Biden’s Ukraine visit signals that he’s on board with prolonging the war

There’s no end to this conflict without negotiations, but putting a peace deal on the table is not a priority for this president.

On this Presidents Day, many on the Right noted, rightly, that Joe Biden elected to visit far-off Ukraine instead of the American city of Palestine, Ohio, the site of a recent tragic train derailment.

But visiting Ukraine before East Palestine isn’t the only way Biden has his priorities mixed up. Thanks in large part to Biden’s leadership, the US has now spent $100 billion on aid to Ukraine over the last two years. To put that in context, it’s a similar amount to what we spent on our own war in Afghanistan on an annualized basis.


Yet even after all this money has been spent, the chances of an outright Ukraine victory are quite slim.

Take it from the RAND Corporation, which is funded in part by the Pentagon and not exactly an anti-war organization. According to their analysis, “Since neither side appears to have the intention or capabilities to achieve absolute victory, the war will most likely end with some sort of negotiated outcome.”

The Biden administration hasn’t shown much eagerness for a negotiated outcome for most of this war.

Zelensky wanted negotiations early after just a week of armed conflict. “It’s not that I want to talk to Putin. I need to talk to Putin. The world needs to talk to Putin,” Zelensky said in early March 2022 after the invasion. There is no other way to stop this war.”

Over the course of the war, Zelensky’s eagerness for negotiations he once thought so crucial began to wane, to say the least, in correlation with U.S. attitudes on the subject.

After originally rejecting Zelensky’s request last March, Putin said, “I think that everyone should think about normalizing relations and cooperating normally.” Referring to sanctions on Russia, Putin added, “There is no need to escalate the situation, impose restrictions. We fulfill all obligations.” (Of course, Russia escalated the situation by invading Ukraine!)

The U.S. has piled on sanctions throughout this conflict, making negotiating more difficult. Biden even said in March 2022 of Russian oligarchs that he would “seize their yachts, their luxury apartments, their private jets.” “We want him to feel the squeeze,” White House press secretary Jen Psaki said of Putin.

Not exactly negotiating words.

In October 2022, the Washington Post reported, “Privately, U.S. officials say neither Russia nor Ukraine is capable of winning the war outright, but they have ruled out the idea of pushing or even nudging Ukraine to the negotiating table.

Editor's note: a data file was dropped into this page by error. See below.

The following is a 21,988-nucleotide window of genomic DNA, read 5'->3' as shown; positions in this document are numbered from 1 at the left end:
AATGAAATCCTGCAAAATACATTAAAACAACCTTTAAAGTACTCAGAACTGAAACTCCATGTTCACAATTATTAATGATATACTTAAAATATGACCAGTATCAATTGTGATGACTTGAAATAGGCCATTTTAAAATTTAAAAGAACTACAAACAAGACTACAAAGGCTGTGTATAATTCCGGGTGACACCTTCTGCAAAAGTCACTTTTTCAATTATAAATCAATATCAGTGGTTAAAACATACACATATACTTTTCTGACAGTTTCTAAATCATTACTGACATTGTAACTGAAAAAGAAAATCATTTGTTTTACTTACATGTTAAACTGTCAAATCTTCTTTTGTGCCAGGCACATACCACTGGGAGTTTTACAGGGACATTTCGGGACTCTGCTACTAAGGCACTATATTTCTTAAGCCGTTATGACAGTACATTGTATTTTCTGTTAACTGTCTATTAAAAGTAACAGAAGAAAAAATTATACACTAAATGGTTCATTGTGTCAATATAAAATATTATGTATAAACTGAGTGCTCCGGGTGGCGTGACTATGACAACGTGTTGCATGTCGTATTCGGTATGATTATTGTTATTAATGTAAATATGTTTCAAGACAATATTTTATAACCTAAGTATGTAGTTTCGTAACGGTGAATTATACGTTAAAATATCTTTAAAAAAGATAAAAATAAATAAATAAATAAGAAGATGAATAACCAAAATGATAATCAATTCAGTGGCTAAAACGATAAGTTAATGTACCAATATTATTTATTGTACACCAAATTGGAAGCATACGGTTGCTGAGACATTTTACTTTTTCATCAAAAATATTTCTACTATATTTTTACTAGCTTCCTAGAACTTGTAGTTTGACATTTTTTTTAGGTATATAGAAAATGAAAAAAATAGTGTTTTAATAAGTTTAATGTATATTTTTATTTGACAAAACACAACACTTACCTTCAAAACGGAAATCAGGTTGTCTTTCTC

Other leaders are taking a different approach.Last week, Brazil’s President Lula sanely stressed the dire need for negotiations to Biden during his trip to the White House. Lula was also met with derision by the establishment gatekeepers at CNN for expressing that all involved should be trying to end the war.

Like BASEDPolitics, one of the better news and opinion sources in independent media today for honest talk on a variety of issues including U.S. foreign policy is “Breaking Points” hosted by Krystal Ball and Saagar Enjeti. Analyzing Biden’s surprise Ukraine visit on Monday, Ball’s breakdown of how we got to this point is worth sharing.

As this war has been “prosecuted we have gotten ourselves further and further and further in,” Ball noted. “So there really is no more plausible deniability that this is basically a Russian war with us.”

So at this point, a year in, what has become very clear is we are a predominately driving force in this war,” Ball observed. “We have decided that our goal is to actually make Ukraine win to try to damage Russia. There has been little to no effort to try to achieve any sort of peace negotiations. This is a sign from Biden again that they are committed to this course and they are going to continue this course.”

A tragic mindless course with no hope in sight.

The White House’s official Twitter account shared two posts about the president’s Ukraine trip on Monday.

“For as long as it takes.” I’m sure we will.

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Jack Hunter
Jack Hunter
Jack Hunter is a freelance writer, the co-author of Sen. Rand Paul’s 2011 book ‘The Tea Party Goes to Washington’ and the former politics editor for